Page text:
Current economic policy is still "dovish" (i.e. stimulative) and favors carriers. On Wednesday, the Federal Reserve lowered its target for short-term interest rates by a quarter of a point to 1.75-2.00%. The market sees the Fed cutting rates at least one more time by a quarter of a percentage point in coming months. Fed-funds futures see a 59% probability of that happening in December and a 73% chance by January, according to the Chicago Mercantile Exchange. Federal Reserve Chairman Jerome Powell added that the Federal Reserve is prepared to act aggressively if the economy weakens further.
In the midst of a slowdown in global growth, nearly all developed world central banks are in aggressive easing mode and some have even restarted quantitative easing. When interest rate policy is effective, it generally boosts the economy with a two to three-quarter lag and, in the meantime, we think a strong consumer in the U.S. is enough to support rates into the holiday season.
Furthermore, trade tensions have continued to ease between the U.S. and China, favoring carriers on the margin should the status quo prevail. However, trade war noise has been eerily calm in front of the two sides upcoming meeting in Washington and has taken a back seat to the Saudi oil production shutdown news.
Economic Stats: Positive Momentum for Carriers.
Deloitte's annual survey of holiday spending intentions and industrial production numbers were announced this week and were better than expected and favor carriers.
FedEx stock tanked on an earnings miss and issuing disappointing guidance, extending a multi-quarter trend of slashing estimates. The company largely blamed the weak global macroeconomic environment for its woes. "I think there is a lot of whistling past the graveyard about the U.S. consumer and economy versus what's going on globally," FedEx CEO Fred Smith said during the company's earnings call. If FedEx is the canary in the coal mine for transportation companies and Smith's comment proves accurate, any global macroeconomic weakness spreading to the U.S. would be a positive for shippers. At this point, FedEx is mostly an isolated data point with most transportation companies suggesting the worst is behind us.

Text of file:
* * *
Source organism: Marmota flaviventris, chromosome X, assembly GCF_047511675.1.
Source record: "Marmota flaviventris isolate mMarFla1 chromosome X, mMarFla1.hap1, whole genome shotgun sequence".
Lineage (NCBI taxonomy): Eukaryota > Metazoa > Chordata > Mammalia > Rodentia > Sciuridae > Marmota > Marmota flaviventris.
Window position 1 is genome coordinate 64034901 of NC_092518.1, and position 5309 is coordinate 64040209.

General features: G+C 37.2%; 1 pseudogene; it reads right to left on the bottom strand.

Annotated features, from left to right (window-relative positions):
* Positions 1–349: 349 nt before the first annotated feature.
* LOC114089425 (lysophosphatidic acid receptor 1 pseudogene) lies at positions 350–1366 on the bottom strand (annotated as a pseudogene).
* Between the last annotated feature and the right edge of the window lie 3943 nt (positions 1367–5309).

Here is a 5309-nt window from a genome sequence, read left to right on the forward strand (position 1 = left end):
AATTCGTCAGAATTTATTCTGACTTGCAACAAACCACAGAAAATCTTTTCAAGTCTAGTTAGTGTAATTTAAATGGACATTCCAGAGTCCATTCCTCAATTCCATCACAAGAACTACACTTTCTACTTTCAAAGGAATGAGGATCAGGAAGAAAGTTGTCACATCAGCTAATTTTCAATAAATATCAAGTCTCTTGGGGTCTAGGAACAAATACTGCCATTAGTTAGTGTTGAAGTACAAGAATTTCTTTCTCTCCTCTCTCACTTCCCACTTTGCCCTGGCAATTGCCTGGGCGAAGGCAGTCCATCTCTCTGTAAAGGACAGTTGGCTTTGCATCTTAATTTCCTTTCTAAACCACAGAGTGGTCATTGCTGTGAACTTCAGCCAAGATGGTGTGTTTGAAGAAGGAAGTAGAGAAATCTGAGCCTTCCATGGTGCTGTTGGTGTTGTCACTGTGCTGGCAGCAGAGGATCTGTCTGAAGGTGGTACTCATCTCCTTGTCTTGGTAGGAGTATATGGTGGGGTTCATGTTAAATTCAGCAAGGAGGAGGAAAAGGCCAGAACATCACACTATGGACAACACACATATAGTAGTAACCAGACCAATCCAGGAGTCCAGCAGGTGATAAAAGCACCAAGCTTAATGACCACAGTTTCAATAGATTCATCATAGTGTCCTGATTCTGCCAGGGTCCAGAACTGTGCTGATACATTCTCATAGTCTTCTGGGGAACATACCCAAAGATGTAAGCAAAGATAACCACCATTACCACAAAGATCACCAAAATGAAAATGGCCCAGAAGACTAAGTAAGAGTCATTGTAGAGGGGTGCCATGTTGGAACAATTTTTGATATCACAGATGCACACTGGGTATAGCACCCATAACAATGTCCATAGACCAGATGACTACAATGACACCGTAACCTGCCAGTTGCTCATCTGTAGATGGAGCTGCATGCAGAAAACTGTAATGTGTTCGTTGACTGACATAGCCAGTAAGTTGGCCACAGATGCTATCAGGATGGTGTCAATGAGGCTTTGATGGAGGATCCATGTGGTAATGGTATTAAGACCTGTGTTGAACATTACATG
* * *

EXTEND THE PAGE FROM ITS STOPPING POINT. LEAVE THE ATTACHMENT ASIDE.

Ten-year bond yields currently sit at 1.80% compared to 1.90% last week. However, this is well off the three-year low seen in early September of 1.45% as markets digested the worst of the trade war news and global economic data continued to weaken. Bond yields are the markets' best indication of the outlook for future growth and inflation. The sharp move up in yields over the past month suggest the financial markets are anticipating a bottoming of economic growth and inflation, as well as incorporating a brighter outlook for cyclical industries like trucking that perform better in a strengthening economy.
Three Month Pricing Power Index Outlook: 60 (Carriers)
The full Pricing Power Index Report is live on SONAR in the Market Insight and Research tab.
For more information on the FreightWaves Freight Intel Group, please contact Kevin Hill at email@example.com, Seth Holm at firstname.lastname@example.org, or Andrew Cox at email@example.com.
Image Sourced from Pixabay
See more from Benzinga
- What The Truck?!? What's In The Box, Houston We Have A Problem, And More
- Navistar Will Build Industry 4.0-Ready Truck Plant
- Former US Agriculture Chiefs Push USMCA Ratification
© 2019 Benzinga.com. Benzinga does not provide investment advice. All rights reserved.